- Prickly heat - Moisture and humidity can lead to prickly heat. It is caused when body of a newborn sweats and is unable to evaporate. Small pink bumps shows up in the skin folds in the diaper area, mainly where the plastic lining of a diaper touches baby’s skin. To prevent this, do not overdress your baby and ensure that his skin remains dry.
Preventive measures for Diaper rash in Newborn
- Parents need to make a practice of changing the diapers of newborn babies more often. Try preventing skin contact of your baby’s skin with stool for as lesser time as possible.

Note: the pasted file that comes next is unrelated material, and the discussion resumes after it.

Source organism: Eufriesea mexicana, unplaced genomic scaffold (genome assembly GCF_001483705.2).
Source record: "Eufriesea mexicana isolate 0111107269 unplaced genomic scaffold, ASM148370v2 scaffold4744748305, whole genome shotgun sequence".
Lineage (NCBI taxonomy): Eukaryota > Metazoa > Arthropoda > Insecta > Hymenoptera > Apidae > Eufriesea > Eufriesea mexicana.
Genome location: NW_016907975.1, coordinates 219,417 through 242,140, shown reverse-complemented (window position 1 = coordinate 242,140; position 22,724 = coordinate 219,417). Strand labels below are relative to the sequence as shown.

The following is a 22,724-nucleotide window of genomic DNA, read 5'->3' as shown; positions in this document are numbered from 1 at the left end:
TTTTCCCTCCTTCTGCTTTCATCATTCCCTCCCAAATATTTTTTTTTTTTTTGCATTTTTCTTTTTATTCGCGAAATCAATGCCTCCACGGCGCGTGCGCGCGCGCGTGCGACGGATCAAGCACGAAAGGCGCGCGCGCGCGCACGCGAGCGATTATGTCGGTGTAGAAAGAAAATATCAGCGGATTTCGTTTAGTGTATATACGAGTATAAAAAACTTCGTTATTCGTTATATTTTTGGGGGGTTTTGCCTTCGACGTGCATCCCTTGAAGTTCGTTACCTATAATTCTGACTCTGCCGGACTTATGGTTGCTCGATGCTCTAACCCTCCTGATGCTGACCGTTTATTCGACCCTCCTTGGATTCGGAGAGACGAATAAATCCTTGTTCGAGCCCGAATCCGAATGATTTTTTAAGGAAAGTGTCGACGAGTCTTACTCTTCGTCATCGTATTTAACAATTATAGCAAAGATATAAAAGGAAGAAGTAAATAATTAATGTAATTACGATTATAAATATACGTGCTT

- Always rinse your baby’s skin with warm water while cleaning stool or as part of each diaper change. For this purpose, you can use a sink, tub or water bottle. Avoid depending on diaper wipes to cleanse your newborn’s skin. If willing to use soap, opt a mild soap which is free from any fragrance.
- Make sure that you have clean off stool from all the skin folds.
- Let your baby’s skin dry completely before putting another diaper.
- Don’t scrub your baby’s bottom to dry. Always gently pat the skin with clean towel and let it dry. Scrubbing can irritate your baby’s soft skin.
- Avoid over-tightening the diapers. Tight diapers interrupts the flow of air into diaper area which further moist the area, making it favorable for diaper rash.
- Whenever possible, keep your baby without diaper. Exposing baby’s skin is a natural way to keep it dry.